WHAT’S GOT TO DO WITH IT?
The median age for divorce in Australia has been rising steadily for two decades and is now 41.3 years for women and 44.2 for men. In 2006, a third of divorces occurred in marriages of 20 years or more at a stage in life when many would feel the real hard work of raising kids, establishing careers and paying off mortgages could be behind them.
So why are these long relationships busting open just when they can see the light of good times ahead? The Relationship Institute at UCLA in the US says it boils down to the level of commitment to the relationship that couples take into the marriage at the start. Researchers followed 172 newlyweds for 11 years and found that the marriages that went the distance – 78.5 per cent – were made up of couples who were willing to “make sacrifices” for the sake of the marriage.
The researchers said the couples with successful relationships were committed not only to each other shiny feeling of being in love. So what are two of the main ingredients in the recipe for everlasting togetherness?
The answer is commitment and space, according to two studies. These attributes may not be romantic or earth-moving, but experts say that mixed with generous dollops of respect, caring and affection, they can help your relationship shuffle happily into the twilight years. but to the overarching relationship, and were determined to protect it.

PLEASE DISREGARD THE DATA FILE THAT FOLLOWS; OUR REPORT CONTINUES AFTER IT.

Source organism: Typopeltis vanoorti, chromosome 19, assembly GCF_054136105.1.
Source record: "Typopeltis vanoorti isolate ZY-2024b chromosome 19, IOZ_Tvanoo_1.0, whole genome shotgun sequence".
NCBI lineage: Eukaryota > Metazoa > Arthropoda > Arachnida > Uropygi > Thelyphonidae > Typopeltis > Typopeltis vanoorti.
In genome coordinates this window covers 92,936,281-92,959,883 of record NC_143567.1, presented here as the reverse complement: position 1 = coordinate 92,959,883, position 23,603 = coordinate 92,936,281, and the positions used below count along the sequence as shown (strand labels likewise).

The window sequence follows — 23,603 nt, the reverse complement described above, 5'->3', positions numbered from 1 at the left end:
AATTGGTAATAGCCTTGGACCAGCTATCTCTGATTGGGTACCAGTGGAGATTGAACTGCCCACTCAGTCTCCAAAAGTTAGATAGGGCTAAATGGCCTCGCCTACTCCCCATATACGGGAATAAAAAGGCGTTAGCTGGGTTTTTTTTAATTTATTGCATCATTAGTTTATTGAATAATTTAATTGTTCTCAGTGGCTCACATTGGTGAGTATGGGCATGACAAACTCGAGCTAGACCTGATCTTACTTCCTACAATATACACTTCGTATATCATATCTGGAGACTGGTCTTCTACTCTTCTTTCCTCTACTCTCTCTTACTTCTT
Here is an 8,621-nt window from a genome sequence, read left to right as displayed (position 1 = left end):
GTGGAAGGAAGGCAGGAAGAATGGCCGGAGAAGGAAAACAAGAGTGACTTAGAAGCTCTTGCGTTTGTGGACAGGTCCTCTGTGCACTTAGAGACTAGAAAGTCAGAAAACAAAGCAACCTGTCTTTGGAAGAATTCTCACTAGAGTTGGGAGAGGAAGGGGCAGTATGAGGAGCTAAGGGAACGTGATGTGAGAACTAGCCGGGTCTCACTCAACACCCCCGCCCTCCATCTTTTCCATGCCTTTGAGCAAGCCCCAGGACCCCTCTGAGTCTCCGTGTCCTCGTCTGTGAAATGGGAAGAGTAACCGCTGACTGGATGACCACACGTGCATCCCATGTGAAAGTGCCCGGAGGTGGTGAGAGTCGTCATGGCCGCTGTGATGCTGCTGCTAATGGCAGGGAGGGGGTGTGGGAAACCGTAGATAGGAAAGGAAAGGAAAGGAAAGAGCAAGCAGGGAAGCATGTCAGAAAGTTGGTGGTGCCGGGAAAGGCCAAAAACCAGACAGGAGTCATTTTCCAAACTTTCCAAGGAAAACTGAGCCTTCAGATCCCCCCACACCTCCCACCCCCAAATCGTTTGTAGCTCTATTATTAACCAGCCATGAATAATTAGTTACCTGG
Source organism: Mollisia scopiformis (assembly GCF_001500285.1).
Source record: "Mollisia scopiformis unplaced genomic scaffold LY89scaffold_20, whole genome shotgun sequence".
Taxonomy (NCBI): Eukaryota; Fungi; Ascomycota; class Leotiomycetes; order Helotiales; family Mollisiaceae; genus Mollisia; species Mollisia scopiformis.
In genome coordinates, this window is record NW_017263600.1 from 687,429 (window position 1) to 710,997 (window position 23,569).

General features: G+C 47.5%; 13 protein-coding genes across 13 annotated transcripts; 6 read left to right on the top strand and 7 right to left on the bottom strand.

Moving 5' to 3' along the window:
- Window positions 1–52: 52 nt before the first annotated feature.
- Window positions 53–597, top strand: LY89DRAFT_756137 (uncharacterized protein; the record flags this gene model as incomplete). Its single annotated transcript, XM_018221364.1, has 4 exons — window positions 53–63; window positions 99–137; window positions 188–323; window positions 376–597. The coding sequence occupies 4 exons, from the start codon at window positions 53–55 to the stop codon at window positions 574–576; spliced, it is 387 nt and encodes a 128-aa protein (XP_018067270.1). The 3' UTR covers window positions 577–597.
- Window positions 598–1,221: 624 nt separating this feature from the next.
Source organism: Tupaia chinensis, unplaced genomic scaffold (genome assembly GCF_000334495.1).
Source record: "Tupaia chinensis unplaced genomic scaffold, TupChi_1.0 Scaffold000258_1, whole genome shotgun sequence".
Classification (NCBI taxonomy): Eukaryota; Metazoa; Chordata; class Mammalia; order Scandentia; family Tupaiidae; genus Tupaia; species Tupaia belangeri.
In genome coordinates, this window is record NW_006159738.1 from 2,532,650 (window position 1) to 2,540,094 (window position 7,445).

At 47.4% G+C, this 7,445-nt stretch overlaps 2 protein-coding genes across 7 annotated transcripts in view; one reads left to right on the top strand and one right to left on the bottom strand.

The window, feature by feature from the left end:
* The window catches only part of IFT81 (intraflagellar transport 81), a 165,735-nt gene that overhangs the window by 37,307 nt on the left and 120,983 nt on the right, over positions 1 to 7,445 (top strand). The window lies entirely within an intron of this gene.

Relationship educator and counsellor Denise Reichenbach, of Relationships Australia, uses an analogy in which the relationship is the roof of a building and the couple are individual pillars working as a team to keep the roof from caving in.
She agrees that while love is important – and being in love is likely what got the whole thing started in the first place – a successful relationship that lasts for decades requires a commonsense approach and an initial deep and real commitment to making it work in good times and bad.
“The relationship is the higher shared goal,” Reichenbach says. “With couples making a commitment to doing what they have to do to keep it strong. It’s about putting the relationship first and facing the unavoidable reality that it can’t always be smooth sailing and good times.”